I first thought the vocals sounded slightly affected but was relieved to discover that vocalist Staffan Guinane was actually Swedish born so my Jens Lekman comparisons aren’t unfounded or imagined even though I haven’t even made them yet. But you know who the vocals do remind me of? Jens Lekman. Good guess. It also makes me think Stornaway in that it boasts that clipped stacatto charm that those Brits do so well. It’s bouncy and boyant but gentle enough at moments so that I didn’t even bother stopping the bandcamp stream when I wanted to hear a new record, I just let the two play at once and it was probably fine. Not in those trumpet parts though! Imagine my shock whilst listening to indie-electronica breakaway hit artist M83 when a trumpet came to the fore! My face sure was red, I’ll tell you that. “THAT’S NOT A SAXOPHONE!”, I yelled. The trumpet parts are pretty understated though, so don’t get phased at the prospect of brass ruining regatta smooth folk-pop.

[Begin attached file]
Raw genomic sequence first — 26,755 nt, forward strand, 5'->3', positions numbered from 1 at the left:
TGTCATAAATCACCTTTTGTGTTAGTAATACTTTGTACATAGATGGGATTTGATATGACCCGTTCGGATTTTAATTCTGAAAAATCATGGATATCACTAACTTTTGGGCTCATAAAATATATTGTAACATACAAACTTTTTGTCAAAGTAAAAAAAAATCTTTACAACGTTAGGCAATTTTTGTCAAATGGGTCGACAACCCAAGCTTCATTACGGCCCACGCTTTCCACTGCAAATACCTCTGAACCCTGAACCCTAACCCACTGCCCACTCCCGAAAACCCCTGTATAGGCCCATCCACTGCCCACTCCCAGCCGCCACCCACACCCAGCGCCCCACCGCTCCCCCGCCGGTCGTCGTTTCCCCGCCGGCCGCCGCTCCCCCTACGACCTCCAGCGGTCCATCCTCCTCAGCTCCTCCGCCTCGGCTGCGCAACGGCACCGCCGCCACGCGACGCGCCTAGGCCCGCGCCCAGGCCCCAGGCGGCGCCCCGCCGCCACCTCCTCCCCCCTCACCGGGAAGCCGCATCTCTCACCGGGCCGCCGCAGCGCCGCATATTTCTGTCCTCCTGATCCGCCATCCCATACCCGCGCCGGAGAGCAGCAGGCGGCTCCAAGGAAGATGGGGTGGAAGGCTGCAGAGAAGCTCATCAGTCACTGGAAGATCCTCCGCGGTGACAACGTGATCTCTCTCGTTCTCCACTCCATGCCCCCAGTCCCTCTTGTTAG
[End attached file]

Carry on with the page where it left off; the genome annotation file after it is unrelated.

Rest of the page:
The cover art is throwing me, I keep listening to this record through a Tuscan lens and so it could be that it’s far less exotic than my ears are leading me to believe or it could be that things are as they seem. Whatever the case it’s a really strong record that doesn’t overreach. Like fellow Melbournites the Lucksmiths who (it’s hard to believe) first came to be almost 20 years ago now, Francolin are crafting simple, joyous pop melodies that aren’t built on artifice but a rich, sweet core of hills hoist songwriting. And just like the Lucksmiths again, I like this band. Here’s to both Francolin and the Lucksmiths.
Look I really wanted a reason to post this gif but there was no relevant moment so I’m just going to post it anyway and those of you who value continuity can send in a written complaint. Worth it for the ghetto express. “Member since ’92″. Remember that track ‘Errybody in the club gettin tipsy?’. That also, was excellent.
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